Duration: 5–10 minutes
How often: Once every month plus before and after road trips
Maintaining good tires help improve your car’s gas mileage, improve tire life, and give a smoother ride. It is vital that you consistently inspect your tires to make sure that your vehicle is safe. Three key aspects to watch for are wear, inflation and pressure. This guide will help you monitor these conditions and help your vehicle operate at its best.
Things you’ll need from your toolbox or NAPA Store:
- Tire gauge
- Tread depth gauge
Check for Tire Wear
Check your tires for wear at least once a month as well as before and after road trips. There are many factors that contribute to wear on tires. Your tires’ treads will help determine whether it is time for tire adjustments or complete replacements. The tires are the only contact that your car has with the road, so proper maintenance is key to driving safely.
Locate a tread groove toward the center of your tire. Place the metal rod of the tire depth gauge in the groove and push the casing down until it touches the tire. Check the tire reading. If it reads 2/32 or less, you should replace your tire.
Continue checking the grooves of your tires, checking four points per tire. Compare the measurements to make sure that the tires are wearing evenly. If they are not, this may indicate a problem with your tires or suspension system.
If you do not have a tread depth gauge, you can use a penny. Insert the penny into the groove of the tread with Lincoln’s head face down. If you see the top of Lincoln’s head, you should replace your tire.
Check your tire for punctures, nails and weathering conditions, or any unusual wear, such as cupping or uneven wear on the edges that indicate a balance or alignment issue. These conditions will have to then be diagnosed and repaired by a professional.
Check Tire Inflation and Pressure
Before you begin to assess your tires, make sure that they are cool. This ensures a more accurate reading, as warmer tires are more inflated. Tires automatically lose pressure through time and bumps and hard surfaces you encounter while driving. Each tire is different, so it is important to check your owner’s manual for the recommended tire for your vehicle.
Make sure your tires are cool prior to inspection. Park your car on a flat surface to get the most accurate reading.
Remove the cap from the valve of your tire. Press the tire gauge on the valve to get the proper reading. Compare this reading with the recommendation from your owner’s manual. There is also a sticker near the driver’s door on most vehicles that will give you the proper inflation pressure. You may have to press hard to ensure that you have it inserted correctly. If you hear any air escaping, the gauge is not in accurately.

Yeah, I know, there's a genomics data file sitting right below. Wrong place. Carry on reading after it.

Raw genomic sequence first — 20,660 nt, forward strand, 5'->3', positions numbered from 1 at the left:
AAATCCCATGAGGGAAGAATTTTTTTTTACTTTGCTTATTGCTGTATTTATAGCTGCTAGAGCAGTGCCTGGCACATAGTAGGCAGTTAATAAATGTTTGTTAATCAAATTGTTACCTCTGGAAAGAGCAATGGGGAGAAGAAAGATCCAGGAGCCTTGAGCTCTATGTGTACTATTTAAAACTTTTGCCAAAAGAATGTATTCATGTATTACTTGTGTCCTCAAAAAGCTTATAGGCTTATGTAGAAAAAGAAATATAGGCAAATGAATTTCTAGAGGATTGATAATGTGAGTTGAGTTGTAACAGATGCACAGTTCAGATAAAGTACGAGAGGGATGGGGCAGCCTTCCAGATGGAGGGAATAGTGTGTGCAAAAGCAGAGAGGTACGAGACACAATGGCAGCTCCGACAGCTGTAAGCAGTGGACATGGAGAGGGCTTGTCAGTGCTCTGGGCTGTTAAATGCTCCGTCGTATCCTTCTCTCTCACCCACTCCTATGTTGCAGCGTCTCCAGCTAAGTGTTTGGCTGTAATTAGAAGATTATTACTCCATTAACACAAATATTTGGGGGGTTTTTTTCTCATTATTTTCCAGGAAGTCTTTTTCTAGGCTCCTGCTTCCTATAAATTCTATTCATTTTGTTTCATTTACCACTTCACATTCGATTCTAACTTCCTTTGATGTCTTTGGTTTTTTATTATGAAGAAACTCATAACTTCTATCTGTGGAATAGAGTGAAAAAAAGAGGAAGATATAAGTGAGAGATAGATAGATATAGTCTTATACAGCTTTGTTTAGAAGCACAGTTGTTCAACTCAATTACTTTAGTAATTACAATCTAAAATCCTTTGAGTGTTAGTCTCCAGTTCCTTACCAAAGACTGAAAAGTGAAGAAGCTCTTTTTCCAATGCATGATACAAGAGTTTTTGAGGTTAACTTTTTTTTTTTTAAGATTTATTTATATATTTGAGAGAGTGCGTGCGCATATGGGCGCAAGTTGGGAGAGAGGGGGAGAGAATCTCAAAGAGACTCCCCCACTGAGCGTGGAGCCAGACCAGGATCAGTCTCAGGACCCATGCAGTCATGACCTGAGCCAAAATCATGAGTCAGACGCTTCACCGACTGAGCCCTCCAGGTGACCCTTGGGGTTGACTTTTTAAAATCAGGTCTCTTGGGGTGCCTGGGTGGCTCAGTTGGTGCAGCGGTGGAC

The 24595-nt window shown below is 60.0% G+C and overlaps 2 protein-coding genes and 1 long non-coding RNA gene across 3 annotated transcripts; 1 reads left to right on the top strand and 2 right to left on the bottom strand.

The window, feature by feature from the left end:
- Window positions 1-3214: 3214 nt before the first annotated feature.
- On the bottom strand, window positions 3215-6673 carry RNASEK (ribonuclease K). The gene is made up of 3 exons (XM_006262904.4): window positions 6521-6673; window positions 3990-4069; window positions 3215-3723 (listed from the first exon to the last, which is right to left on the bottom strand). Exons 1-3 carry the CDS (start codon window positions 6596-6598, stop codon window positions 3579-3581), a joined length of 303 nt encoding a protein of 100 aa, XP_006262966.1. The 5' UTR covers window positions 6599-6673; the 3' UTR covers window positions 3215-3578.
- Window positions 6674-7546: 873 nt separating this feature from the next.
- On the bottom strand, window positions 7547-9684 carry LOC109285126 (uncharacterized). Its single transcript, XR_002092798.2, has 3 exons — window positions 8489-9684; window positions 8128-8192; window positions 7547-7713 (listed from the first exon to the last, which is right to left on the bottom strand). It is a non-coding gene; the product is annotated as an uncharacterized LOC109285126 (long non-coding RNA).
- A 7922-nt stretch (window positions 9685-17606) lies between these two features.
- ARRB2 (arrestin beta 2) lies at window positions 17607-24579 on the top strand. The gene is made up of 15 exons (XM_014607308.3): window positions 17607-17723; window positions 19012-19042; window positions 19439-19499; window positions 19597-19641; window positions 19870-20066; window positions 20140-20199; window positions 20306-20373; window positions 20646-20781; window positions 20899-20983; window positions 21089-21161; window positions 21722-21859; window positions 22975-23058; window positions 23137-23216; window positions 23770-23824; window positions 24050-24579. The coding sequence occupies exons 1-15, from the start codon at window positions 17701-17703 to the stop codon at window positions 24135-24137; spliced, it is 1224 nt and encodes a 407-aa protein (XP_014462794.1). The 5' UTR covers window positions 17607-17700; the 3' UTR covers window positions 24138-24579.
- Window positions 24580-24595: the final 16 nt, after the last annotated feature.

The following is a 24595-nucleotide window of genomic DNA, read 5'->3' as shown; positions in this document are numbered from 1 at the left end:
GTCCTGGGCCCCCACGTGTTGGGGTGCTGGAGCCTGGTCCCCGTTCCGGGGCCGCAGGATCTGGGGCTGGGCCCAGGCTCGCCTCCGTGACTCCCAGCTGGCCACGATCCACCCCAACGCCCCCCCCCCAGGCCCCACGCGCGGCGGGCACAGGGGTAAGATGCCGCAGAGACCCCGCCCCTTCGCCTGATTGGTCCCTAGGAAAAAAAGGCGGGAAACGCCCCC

If you determine that your car needs air, insert the air pump into the valve and fill it to its recommended pressure level. If you have over-filled, don’t worry, you can release air from your tire by pushing on the metal stem in the center of the valve with a fingernail or pen tip. Most tire gauges also have a way for you to let air out of the tire.
Once the air has been adjusted to the proper level, replace the cap and check the remaining tires in the same fashion.
Check your tires for wear at least once a month and before and after road trips.
When checking tire pressure, make sure tires are cool and your car is parked on a flat surface to get the most accurate reading.
Check your owner’s manual or ask your local mechanic for tire rotation recommendations.
Note: Consider inflating your tires with nitrogen. Offered in many auto care facilities, nitrogen increases your fuel economy, extends tire life and helps your vehicle ride more smoothly. Nitrogen is an inert gas with a larger molecule than oxygen. It does not come through the tires as regular air does over time. It runs cooler and does not fluctuate with temperature. Regular air changes 1psi for every 10-degree temperature change, meaning a 40-degree change from morning to afternoon will have a 4psi difference just during the day. In many cars, this will cause the Tire Pressure Monitoring System light to indicate low pressure.
If you have nitrogen in your tires, you will need to take it back to the place you had it put in to add air when needed, but this is very seldom. The advantages of nitrogen include a 3–5% increase in mileage in many cases, 10–15% increase in tire life, and a much smoother ride! If there is nitrogen installed in the tire a GREEN cap will then be on the valve stem, this is the indication that nitrogen is in there.